#24 Nema Bah, Completion

The final two pumps in this garden contained just as much baggage, but after the first one we knew what to do and they went pretty smoothly.  Pump number two had a mysteriously missing rope and a pipe that was too short for the current well water level.  We’re in the middle of the rainy season but the wells here still haven’t replenished due to years of below average rainfall.  The water level should increase, but in the meantime the extended pipe here and new rope and other parts should do the trick.

The third and final pump had by far the most issues.  Someone had tangled another rope in the pump rope and ended up pulling up the pipe in their attempt to fix it.  We had to go into the well to get everything untangled and pulled up before we could continue. Once everything was detached we replaced all the broken parts, threaded a new rope in a new pipe and put it all together.  And that was it.  Water!

The day was very long indeed, but completely worth it when we had all three pumps up and running.  A group of girls who were doing laundry by the wells that day wouldn’t stop giggling and thanking us and playing with the fixed pumps.  We stopped off in the village on the way home and made sure that everyone had each others contact information in case future repairs are needed.  Now that these pumps have a functioning support system they should help this group continue their gardening success for many years to come.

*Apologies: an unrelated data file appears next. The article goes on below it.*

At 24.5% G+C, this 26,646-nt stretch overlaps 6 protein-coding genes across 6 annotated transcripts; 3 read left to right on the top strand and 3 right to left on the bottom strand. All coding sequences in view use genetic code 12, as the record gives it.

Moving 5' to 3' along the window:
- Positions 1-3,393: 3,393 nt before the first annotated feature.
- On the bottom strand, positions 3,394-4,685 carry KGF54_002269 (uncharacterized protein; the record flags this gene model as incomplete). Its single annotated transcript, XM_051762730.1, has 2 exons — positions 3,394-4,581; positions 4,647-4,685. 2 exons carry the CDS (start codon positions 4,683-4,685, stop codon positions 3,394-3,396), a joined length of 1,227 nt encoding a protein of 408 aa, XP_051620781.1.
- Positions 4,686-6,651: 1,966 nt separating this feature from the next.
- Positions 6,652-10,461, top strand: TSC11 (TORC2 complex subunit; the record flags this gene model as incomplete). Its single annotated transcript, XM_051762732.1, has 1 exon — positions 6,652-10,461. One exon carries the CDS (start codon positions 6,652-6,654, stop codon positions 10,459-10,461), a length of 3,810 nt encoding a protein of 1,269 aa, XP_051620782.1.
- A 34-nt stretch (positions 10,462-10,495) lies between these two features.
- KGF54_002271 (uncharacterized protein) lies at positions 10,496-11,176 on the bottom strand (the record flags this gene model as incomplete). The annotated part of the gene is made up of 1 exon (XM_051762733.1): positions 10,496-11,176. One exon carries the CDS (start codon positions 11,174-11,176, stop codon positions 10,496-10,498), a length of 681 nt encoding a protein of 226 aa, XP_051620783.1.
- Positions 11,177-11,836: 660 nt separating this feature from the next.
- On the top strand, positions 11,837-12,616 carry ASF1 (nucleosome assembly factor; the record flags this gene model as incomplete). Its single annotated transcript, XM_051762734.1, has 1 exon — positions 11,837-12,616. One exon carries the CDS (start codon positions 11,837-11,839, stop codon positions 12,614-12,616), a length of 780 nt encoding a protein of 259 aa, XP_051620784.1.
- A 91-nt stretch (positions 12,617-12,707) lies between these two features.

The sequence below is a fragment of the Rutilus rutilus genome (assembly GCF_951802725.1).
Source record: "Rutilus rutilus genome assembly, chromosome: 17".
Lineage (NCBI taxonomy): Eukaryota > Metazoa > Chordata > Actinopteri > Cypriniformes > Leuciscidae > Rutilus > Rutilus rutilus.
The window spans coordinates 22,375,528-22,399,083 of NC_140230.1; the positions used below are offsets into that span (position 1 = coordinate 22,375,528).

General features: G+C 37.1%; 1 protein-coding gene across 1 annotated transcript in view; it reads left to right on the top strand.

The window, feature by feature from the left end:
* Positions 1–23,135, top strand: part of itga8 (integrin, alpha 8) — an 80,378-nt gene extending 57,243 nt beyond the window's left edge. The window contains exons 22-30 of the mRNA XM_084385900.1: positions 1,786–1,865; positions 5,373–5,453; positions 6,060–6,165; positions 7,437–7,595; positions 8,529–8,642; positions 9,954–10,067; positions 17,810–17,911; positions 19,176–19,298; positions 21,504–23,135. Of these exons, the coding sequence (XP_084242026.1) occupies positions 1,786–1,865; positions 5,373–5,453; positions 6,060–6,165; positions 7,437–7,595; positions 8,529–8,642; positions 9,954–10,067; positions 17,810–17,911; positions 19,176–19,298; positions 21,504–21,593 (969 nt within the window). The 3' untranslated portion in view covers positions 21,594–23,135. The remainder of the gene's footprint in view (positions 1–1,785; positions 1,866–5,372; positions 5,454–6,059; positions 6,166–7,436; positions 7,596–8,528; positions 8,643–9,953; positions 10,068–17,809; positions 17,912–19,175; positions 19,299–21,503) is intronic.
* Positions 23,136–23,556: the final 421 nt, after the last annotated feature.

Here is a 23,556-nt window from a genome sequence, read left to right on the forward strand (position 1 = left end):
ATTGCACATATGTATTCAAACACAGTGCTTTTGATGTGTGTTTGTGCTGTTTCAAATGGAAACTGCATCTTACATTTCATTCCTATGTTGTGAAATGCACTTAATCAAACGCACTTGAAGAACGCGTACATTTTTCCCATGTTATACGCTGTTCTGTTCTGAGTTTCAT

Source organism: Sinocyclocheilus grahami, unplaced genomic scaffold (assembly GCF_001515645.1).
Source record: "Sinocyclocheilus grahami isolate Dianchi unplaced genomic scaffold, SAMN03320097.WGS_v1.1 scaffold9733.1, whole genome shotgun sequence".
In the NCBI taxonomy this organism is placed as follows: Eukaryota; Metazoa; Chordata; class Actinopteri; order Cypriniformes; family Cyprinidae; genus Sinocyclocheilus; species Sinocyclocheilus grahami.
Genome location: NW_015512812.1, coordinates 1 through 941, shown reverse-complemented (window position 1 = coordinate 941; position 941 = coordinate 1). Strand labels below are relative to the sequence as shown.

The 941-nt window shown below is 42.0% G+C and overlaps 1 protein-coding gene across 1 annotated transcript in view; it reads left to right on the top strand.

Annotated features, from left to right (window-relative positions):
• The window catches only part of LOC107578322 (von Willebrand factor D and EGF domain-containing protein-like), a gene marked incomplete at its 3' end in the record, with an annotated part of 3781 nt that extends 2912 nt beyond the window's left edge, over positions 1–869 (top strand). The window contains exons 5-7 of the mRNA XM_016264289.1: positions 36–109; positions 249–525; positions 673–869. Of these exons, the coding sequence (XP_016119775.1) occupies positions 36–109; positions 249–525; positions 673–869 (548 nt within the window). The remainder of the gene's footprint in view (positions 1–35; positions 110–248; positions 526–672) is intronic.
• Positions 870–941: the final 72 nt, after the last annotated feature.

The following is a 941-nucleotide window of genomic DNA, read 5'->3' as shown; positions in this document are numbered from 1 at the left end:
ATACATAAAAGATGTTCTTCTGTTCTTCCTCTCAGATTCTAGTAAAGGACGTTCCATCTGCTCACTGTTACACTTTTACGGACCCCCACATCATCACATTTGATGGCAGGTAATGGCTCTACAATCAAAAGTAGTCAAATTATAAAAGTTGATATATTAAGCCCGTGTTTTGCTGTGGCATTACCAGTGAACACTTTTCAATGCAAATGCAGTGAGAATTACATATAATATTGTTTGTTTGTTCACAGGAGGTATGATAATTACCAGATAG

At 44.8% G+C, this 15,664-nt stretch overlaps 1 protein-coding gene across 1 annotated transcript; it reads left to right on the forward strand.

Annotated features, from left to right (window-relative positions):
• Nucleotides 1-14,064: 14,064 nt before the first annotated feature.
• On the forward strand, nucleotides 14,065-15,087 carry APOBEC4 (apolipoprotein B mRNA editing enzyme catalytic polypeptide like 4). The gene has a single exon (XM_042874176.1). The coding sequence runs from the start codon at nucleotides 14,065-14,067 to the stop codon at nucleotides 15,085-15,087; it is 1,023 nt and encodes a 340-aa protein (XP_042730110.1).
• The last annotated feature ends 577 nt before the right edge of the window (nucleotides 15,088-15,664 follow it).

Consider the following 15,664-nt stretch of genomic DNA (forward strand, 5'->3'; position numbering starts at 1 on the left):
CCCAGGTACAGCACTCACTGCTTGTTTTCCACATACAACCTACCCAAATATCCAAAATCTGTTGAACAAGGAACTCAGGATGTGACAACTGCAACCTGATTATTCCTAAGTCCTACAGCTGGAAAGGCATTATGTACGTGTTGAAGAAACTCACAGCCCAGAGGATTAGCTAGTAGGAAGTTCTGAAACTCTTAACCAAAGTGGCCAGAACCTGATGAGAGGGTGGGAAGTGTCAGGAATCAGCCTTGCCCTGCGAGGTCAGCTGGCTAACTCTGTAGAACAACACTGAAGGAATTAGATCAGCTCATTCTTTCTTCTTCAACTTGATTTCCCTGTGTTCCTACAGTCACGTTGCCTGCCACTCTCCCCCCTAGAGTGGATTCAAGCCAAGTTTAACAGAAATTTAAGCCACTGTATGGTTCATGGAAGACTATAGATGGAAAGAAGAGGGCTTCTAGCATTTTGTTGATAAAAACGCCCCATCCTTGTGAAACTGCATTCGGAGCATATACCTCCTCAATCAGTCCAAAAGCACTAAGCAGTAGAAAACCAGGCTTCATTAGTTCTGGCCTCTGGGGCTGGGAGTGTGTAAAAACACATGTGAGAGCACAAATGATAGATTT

Pump Output:  30 Liters/ Min

Total Number of People Benefiting:  75 women and girls

Funder: Jennifer and Mark Gustafson

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About garrisonharward

I am currently working for the US Peace Corps as a Sustainable Agriculture Extension Agent in Senegal. For the next 2 years I will be living in the small village of Dassilame Serere just north of the Gambia. I have no idea what this adventure will bring, but if nothing else it will make for entertaining reading!
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One Response to #24 Nema Bah, Completion

  1. Leah Gilmore says:

    A good job, well done. Repairing something is always harder than starting with something new. You and Marcie have done a remarkable job installing the pumps so far. With the local contacts the villages can maintain their own pumps and that is the ultimate outcome, isn’t it? Keep up the good work.

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